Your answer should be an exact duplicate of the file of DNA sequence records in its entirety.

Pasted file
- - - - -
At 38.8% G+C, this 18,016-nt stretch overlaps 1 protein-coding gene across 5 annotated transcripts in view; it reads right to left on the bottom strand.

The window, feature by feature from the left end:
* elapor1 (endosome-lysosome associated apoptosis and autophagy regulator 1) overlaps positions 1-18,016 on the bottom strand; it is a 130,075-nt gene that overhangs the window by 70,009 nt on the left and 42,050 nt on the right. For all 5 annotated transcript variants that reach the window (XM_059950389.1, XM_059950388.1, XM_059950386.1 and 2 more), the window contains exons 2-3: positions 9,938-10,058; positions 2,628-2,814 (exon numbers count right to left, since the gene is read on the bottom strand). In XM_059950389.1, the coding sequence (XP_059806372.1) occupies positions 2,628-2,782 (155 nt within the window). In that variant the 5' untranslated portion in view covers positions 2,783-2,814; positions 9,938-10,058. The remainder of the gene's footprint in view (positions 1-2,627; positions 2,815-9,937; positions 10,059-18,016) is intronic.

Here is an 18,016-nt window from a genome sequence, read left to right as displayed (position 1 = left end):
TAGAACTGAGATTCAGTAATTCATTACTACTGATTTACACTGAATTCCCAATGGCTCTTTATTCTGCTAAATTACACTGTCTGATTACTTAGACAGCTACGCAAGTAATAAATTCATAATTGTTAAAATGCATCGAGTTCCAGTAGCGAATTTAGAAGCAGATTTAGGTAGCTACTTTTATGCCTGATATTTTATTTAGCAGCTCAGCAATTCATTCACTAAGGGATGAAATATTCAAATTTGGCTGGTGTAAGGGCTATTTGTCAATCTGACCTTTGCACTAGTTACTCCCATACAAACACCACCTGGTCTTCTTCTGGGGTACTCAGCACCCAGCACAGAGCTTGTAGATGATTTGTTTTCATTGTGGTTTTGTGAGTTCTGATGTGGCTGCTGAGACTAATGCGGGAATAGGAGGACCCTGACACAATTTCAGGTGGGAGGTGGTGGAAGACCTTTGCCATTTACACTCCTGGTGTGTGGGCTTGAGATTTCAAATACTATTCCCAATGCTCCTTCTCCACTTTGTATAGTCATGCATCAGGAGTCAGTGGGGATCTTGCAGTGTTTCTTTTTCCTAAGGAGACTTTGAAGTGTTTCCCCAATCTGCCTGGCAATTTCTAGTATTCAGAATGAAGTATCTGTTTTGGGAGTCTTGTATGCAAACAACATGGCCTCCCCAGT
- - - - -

At 38.8% G+C, this 18,016-nt stretch overlaps 1 protein-coding gene across 5 annotated transcripts in view; it reads right to left on the bottom strand.

The window, feature by feature from the left end:
* elapor1 (endosome-lysosome associated apoptosis and autophagy regulator 1) overlaps positions 1-18,016 on the bottom strand; it is a 130,075-nt gene that overhangs the window by 70,009 nt on the left and 42,050 nt on the right. For all 5 annotated transcript variants that reach the window (XM_059950389.1, XM_059950388.1, XM_059950386.1 and 2 more), the window contains exons 2-3: positions 9,938-10,058; positions 2,628-2,814 (exon numbers count right to left, since the gene is read on the bottom strand). In XM_059950389.1, the coding sequence (XP_059806372.1) occupies positions 2,628-2,782 (155 nt within the window). In that variant the 5' untranslated portion in view covers positions 2,783-2,814; positions 9,938-10,058. The remainder of the gene's footprint in view (positions 1-2,627; positions 2,815-9,937; positions 10,059-18,016) is intronic.

Here is an 18,016-nt window from a genome sequence, read left to right as displayed (position 1 = left end):
TAGAACTGAGATTCAGTAATTCATTACTACTGATTTACACTGAATTCCCAATGGCTCTTTATTCTGCTAAATTACACTGTCTGATTACTTAGACAGCTACGCAAGTAATAAATTCATAATTGTTAAAATGCATCGAGTTCCAGTAGCGAATTTAGAAGCAGATTTAGGTAGCTACTTTTATGCCTGATATTTTATTTAGCAGCTCAGCAATTCATTCACTAAGGGATGAAATATTCAAATTTGGCTGGTGTAAGGGCTATTTGTCAATCTGACCTTTGCACTAGTTACTCCCATACAAACACCACCTGGTCTTCTTCTGGGGTACTCAGCACCCAGCACAGAGCTTGTAGATGATTTGTTTTCATTGTGGTTTTGTGAGTTCTGATGTGGCTGCTGAGACTAATGCGGGAATAGGAGGACCCTGACACAATTTCAGGTGGGAGGTGGTGGAAGACCTTTGCCATTTACACTCCTGGTGTGTGGGCTTGAGATTTCAAATACTATTCCCAATGCTCCTTCTCCACTTTGTATAGTCATGCATCAGGAGTCAGTGGGGATCTTGCAGTGTTTCTTTTTCCTAAGGAGACTTTGAAGTGTTTCCCCAATCTGCCTGGCAATTTCTAGTATTCAGAATGAAGTATCTGTTTTGGGAGTCTTGTATGCAAACAACATGGCCTCCCCAGT